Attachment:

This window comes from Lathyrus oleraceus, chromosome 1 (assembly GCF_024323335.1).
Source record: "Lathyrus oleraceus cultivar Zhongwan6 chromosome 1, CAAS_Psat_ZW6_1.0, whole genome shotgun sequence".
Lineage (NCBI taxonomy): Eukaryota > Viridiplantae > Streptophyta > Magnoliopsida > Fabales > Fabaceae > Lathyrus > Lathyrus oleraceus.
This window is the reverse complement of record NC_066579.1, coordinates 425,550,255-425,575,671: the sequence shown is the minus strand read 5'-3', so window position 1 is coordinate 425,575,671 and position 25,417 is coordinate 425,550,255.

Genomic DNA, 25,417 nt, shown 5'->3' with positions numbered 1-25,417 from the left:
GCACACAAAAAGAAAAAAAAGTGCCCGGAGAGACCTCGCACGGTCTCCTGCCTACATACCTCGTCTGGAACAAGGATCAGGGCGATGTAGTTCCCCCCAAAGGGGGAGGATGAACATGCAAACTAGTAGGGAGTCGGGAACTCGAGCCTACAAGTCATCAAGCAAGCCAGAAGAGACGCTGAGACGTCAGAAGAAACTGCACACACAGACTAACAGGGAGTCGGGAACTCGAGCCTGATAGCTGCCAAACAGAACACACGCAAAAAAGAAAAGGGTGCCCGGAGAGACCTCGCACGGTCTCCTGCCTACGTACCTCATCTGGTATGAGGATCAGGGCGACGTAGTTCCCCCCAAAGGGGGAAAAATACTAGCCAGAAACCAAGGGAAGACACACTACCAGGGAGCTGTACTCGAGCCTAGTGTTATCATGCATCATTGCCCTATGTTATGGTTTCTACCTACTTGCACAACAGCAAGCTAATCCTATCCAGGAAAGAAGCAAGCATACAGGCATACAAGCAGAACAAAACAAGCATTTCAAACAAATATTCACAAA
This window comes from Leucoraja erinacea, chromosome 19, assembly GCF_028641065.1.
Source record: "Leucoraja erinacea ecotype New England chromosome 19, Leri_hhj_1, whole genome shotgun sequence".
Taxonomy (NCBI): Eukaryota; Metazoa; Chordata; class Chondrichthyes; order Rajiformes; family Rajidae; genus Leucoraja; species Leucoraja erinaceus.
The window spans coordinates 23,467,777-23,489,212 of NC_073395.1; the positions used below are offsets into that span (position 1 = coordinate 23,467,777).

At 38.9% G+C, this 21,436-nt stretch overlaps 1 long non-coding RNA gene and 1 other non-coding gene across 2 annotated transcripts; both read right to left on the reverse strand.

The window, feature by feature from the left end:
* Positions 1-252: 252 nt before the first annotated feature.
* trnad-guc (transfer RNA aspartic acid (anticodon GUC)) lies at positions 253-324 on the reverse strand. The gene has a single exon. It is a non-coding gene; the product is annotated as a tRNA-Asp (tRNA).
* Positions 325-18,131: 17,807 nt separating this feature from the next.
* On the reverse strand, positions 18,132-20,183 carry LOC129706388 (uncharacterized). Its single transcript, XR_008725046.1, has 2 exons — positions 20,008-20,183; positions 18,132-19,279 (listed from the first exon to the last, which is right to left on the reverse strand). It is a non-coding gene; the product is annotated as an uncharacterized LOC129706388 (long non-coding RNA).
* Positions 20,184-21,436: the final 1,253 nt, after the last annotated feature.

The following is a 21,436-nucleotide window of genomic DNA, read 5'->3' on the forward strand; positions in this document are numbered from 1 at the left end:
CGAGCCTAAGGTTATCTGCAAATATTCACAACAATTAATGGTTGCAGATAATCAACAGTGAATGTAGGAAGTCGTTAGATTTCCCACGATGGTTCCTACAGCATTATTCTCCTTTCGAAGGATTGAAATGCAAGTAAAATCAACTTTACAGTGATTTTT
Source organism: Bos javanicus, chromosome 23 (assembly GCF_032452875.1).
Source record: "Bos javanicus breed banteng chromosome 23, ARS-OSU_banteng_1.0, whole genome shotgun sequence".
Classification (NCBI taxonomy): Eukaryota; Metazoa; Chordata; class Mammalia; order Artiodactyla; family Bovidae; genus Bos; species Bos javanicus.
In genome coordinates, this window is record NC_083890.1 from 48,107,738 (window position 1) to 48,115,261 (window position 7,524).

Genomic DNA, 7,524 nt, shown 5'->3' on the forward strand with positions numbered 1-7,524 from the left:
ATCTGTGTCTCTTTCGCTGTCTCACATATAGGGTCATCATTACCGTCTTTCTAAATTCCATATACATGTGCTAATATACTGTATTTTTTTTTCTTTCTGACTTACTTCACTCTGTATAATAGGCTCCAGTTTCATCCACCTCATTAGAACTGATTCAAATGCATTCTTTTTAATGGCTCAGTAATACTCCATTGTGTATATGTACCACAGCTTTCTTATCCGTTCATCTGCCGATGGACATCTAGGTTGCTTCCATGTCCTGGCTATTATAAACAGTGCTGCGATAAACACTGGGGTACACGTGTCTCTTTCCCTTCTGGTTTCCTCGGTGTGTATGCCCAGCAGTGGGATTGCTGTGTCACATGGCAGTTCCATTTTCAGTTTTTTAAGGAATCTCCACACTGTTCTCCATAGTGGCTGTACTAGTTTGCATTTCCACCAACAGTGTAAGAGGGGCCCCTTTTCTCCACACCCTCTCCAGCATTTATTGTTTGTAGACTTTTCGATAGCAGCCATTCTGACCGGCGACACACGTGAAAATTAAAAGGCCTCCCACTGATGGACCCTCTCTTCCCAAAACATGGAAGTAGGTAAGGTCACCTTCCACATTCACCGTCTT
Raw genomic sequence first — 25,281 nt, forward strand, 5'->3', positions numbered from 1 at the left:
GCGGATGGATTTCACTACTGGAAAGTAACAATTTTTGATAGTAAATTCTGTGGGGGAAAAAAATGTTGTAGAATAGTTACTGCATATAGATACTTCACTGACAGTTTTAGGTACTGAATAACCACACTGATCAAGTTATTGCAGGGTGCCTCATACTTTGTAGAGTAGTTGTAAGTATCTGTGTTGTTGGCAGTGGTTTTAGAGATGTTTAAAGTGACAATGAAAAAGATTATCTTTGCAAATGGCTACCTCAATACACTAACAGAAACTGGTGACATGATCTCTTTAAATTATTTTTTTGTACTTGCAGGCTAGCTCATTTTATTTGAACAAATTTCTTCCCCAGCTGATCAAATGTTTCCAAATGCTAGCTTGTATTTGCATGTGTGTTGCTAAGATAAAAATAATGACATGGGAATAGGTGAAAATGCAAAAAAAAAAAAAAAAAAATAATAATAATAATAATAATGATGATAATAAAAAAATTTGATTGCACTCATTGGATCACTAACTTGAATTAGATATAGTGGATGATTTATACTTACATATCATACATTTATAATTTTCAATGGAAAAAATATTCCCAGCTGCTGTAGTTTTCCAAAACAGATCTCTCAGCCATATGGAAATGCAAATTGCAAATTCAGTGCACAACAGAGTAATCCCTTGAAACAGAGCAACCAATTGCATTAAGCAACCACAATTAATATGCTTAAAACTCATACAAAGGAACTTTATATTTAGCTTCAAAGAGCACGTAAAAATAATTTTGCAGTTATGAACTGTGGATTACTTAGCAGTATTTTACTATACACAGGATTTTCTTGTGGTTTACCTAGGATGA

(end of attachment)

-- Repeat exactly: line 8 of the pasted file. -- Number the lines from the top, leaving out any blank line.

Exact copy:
Source record: "Leucoraja erinacea ecotype New England chromosome 19, Leri_hhj_1, whole genome shotgun sequence".